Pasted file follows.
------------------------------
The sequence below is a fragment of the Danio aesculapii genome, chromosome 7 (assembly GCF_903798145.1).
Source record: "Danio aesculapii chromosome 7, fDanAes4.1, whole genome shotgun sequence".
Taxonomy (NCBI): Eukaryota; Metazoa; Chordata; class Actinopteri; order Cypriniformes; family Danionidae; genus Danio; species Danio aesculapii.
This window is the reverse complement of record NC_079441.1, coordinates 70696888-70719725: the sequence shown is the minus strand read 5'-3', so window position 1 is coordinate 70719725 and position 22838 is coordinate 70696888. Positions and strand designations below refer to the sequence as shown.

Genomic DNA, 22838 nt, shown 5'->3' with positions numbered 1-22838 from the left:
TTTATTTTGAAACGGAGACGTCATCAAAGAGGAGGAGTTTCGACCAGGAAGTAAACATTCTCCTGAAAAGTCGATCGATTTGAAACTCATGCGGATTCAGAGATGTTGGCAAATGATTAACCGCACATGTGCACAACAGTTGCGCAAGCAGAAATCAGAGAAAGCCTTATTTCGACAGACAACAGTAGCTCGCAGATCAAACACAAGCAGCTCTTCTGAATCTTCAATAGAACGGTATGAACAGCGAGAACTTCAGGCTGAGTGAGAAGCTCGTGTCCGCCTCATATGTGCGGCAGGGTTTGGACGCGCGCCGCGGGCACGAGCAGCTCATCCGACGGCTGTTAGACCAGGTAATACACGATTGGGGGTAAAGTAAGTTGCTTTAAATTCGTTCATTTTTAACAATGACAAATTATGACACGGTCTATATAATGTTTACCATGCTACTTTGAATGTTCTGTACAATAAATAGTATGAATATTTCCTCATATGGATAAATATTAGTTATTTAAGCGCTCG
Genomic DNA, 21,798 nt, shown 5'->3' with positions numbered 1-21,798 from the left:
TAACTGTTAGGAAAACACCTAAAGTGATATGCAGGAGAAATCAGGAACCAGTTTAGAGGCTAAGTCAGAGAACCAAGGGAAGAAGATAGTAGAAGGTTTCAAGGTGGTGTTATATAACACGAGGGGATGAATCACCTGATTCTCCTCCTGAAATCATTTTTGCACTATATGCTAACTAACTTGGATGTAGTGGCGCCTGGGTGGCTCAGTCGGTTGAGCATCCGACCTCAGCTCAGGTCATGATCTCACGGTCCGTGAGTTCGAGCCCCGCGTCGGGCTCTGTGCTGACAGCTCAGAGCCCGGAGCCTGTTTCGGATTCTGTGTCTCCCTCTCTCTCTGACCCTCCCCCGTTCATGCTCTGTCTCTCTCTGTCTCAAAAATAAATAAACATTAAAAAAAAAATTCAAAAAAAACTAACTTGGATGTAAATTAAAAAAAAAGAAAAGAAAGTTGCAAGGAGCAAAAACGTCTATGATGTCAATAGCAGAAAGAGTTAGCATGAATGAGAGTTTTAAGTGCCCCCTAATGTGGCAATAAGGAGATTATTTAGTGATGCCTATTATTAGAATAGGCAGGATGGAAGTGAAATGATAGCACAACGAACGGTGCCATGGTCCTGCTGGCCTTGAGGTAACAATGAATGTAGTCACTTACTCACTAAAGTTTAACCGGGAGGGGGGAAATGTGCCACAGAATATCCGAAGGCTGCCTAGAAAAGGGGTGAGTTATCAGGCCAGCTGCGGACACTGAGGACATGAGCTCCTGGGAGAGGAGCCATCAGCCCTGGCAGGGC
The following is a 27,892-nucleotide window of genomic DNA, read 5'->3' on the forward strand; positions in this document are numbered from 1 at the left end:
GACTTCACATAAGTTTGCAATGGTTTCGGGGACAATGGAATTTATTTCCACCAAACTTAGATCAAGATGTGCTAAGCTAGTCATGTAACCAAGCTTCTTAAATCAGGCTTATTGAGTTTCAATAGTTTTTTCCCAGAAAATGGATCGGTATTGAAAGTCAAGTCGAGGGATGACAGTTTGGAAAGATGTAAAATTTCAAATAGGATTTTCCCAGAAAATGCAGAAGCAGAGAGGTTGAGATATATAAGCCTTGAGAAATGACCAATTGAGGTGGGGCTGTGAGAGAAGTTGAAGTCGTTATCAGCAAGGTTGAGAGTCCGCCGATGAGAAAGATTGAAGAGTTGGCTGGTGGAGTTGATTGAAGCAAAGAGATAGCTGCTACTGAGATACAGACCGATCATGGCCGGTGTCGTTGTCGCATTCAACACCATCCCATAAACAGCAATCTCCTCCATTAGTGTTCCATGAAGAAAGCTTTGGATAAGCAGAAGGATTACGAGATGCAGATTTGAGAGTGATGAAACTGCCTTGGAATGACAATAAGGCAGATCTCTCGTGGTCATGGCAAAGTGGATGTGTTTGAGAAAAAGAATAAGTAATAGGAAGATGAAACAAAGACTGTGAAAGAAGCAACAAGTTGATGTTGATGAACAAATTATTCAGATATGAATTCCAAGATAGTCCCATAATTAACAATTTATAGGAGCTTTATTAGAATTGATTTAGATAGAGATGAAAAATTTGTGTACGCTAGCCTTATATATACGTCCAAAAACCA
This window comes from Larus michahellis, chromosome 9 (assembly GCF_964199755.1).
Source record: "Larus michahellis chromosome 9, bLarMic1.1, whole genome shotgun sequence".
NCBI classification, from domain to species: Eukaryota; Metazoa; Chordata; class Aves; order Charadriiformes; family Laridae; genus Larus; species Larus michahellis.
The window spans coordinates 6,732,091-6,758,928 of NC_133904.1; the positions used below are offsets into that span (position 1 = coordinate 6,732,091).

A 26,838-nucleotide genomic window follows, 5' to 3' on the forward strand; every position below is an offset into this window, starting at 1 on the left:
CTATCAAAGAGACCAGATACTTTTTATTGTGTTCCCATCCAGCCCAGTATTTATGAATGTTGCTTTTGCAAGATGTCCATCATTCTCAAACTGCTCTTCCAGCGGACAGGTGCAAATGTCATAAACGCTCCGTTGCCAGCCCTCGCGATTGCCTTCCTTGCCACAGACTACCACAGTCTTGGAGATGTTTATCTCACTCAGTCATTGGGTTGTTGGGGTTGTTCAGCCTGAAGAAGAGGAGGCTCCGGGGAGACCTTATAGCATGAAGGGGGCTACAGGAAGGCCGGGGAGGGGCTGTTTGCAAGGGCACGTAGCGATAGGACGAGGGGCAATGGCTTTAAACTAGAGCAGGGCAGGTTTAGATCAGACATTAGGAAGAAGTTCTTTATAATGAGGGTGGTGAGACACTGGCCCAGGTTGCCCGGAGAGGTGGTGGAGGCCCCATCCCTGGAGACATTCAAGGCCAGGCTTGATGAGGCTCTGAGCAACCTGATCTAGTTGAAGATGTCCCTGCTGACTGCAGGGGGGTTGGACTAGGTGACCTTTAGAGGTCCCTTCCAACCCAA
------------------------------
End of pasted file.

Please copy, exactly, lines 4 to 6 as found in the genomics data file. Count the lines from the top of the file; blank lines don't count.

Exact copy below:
This window is the reverse complement of record NC_079441.1, coordinates 70696888-70719725: the sequence shown is the minus strand read 5'-3', so window position 1 is coordinate 70719725 and position 22838 is coordinate 70696888. Positions and strand designations below refer to the sequence as shown.

Genomic DNA, 22838 nt, shown 5'->3' with positions numbered 1-22838 from the left:
TTTATTTTGAAACGGAGACGTCATCAAAGAGGAGGAGTTTCGACCAGGAAGTAAACATTCTCCTGAAAAGTCGATCGATTTGAAACTCATGCGGATTCAGAGATGTTGGCAAATGATTAACCGCACATGTGCACAACAGTTGCGCAAGCAGAAATCAGAGAAAGCCTTATTTCGACAGACAACAGTAGCTCGCAGATCAAACACAAGCAGCTCTTCTGAATCTTCAATAGAACGGTATGAACAGCGAGAACTTCAGGCTGAGTGAGAAGCTCGTGTCCGCCTCATATGTGCGGCAGGGTTTGGACGCGCGCCGCGGGCACGAGCAGCTCATCCGACGGCTGTTAGACCAGGTAATACACGATTGGGGGTAAAGTAAGTTGCTTTAAATTCGTTCATTTTTAACAATGACAAATTATGACACGGTCTATATAATGTTTACCATGCTACTTTGAATGTTCTGTACAATAAATAGTATGAATATTTCCTCATATGGATAAATATTAGTTATTTAAGCGCTCG